head shots


Old 02-01-06, 12:53 PM
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Join Date: Feb 2006
Posts: 2
head shots

how do i do a professional head shot or head and shoulders shot for a website what lens should i use and lighting and backdrop colour
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Old 02-01-06, 04:19 PM
Join Date: Oct 2005
Location: Fruit Heights, Utah
Posts: 280
Lens will depend on a few things. Personally, I would go for a 135 without a 1.6 crop and 85mm for a 1.6 camera. Do you already own any lighting? Or would you be using lamps around the house? If you don't have a lense at the focal length you need, you can always crop using an editing software later to get rid of the surrounding included in the shot.

What does your collection of camera, lenses, flashes, etc...look like? That would help others answer your question as well.
Old 02-01-06, 05:43 PM
Join Date: Dec 1999
Location: United States
Posts: 2,535
A telephoto lens like Rapturewas referring to gives a more flattering shot. It also focuses on the subject, not the background.
Lighting should be indirect. Avoid harsh lighting.
Avoid high contrast shots. ie) don't pose the subject in front of a white house in the bright sun, especially if the subject is wearing black or other dark colors.
As to backdrops - whatever complements the subject and doesn't take the eye away from the subject. Be aware on things sticking out of their head like a tree branch or lamp post.
Old 02-03-06, 04:19 AM
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Join Date: Jan 2001
Location: Manitoba
Posts: 9,628
I'm not sure how much trouble you want to go to but my preference for a studio shot is to use a black background.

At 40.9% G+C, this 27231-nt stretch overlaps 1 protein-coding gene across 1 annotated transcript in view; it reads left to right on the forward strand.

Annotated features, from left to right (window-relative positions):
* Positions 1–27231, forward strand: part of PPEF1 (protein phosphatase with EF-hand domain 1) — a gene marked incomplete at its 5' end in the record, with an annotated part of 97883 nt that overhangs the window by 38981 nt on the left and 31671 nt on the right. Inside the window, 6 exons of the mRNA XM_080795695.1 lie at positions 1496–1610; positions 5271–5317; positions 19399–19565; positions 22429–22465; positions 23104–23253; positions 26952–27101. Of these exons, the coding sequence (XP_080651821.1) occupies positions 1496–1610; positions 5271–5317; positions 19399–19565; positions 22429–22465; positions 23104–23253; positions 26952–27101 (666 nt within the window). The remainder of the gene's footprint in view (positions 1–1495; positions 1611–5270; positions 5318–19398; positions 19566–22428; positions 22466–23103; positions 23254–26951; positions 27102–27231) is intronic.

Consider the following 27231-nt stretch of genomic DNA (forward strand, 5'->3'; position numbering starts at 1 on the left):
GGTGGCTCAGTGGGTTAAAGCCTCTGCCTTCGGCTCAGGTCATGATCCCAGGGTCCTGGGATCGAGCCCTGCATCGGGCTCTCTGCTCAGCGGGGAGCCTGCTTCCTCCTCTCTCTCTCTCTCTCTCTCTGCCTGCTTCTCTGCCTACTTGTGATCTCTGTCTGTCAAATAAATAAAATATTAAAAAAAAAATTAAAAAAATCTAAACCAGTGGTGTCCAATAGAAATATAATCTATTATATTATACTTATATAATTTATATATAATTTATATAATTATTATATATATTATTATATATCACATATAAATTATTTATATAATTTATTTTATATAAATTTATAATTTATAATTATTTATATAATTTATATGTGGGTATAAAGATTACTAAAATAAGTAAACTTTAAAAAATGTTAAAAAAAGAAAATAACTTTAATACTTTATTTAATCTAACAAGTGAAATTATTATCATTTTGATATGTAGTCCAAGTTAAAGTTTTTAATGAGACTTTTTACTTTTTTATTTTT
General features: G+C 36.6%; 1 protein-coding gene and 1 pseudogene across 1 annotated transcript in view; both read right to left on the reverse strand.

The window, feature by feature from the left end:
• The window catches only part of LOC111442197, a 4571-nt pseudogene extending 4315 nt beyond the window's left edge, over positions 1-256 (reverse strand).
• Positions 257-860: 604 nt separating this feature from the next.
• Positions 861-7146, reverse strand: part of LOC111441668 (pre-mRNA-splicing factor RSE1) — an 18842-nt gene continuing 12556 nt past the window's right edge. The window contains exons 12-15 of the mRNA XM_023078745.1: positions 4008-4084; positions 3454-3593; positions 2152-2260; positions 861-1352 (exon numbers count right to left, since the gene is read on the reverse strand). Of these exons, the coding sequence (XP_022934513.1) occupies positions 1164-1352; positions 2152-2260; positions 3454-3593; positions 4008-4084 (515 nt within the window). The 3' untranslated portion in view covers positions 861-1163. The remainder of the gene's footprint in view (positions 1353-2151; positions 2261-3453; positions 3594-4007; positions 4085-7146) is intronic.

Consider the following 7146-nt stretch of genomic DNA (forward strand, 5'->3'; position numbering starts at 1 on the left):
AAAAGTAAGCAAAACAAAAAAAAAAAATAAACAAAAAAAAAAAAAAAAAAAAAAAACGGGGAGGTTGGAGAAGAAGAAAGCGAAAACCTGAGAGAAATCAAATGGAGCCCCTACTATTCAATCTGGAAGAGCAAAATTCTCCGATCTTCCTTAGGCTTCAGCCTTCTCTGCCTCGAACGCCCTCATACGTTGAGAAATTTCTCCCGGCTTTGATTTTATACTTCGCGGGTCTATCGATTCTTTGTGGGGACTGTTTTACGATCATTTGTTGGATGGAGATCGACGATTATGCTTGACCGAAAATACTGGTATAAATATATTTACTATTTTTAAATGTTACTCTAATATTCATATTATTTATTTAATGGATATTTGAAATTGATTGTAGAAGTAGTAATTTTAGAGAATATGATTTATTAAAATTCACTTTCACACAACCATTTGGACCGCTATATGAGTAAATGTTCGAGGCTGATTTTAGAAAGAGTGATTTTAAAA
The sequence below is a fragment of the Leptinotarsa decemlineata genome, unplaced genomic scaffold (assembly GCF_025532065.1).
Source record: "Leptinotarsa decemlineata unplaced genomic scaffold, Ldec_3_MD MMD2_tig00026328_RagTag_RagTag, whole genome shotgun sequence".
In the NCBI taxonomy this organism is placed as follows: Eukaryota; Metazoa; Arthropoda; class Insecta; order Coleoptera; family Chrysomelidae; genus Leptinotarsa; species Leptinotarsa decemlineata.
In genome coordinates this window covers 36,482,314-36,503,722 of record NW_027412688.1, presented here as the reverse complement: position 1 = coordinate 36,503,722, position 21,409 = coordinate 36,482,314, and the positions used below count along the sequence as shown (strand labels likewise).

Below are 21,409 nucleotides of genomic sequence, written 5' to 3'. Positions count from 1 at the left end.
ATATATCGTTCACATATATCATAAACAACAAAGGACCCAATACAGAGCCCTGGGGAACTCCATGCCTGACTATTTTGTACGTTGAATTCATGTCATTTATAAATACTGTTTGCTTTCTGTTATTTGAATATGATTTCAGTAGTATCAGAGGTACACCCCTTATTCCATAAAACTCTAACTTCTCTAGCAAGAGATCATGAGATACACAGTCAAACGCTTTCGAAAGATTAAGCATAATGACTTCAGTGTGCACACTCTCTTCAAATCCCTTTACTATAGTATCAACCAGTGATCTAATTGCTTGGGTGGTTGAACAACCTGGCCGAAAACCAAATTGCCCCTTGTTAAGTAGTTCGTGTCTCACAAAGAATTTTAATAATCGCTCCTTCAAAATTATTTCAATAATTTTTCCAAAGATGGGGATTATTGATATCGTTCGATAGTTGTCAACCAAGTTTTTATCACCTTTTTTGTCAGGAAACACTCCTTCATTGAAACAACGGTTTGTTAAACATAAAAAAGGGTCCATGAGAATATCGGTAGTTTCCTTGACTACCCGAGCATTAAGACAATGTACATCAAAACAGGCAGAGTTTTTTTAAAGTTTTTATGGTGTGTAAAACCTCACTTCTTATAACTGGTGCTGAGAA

I've only just started experimenting with studio lighting but before I order a pro backdrop I am experimenting with various colored fleece blankets and bedsheets.

You might find that the simplest setup would be to take an outside picture on a bright day.

When you ask about lens choice I will assume you have an adjustable film or digital camera.
What works well for portraits is to set the camera on the widest lens opening (smallest f number) and be as close to the subject as the perspective you want will allow.
Being too close will over emphasize facial features. Too far will make a person's face appear flat. 100mm to 150 mm film equivalent lens usually gives the most pleasing look.
You should also try to position your subject a fair distance away from what is in the background.
Using a wide lens opening will blur the background and make your subject stand out.
I also find an outdoor background color with green folliage of some type tends to be complimentary.

I would agree it would be helpfull to know what equipment you have.

This is all just my idea................. Experiment and have fun.
Any more, just ask.

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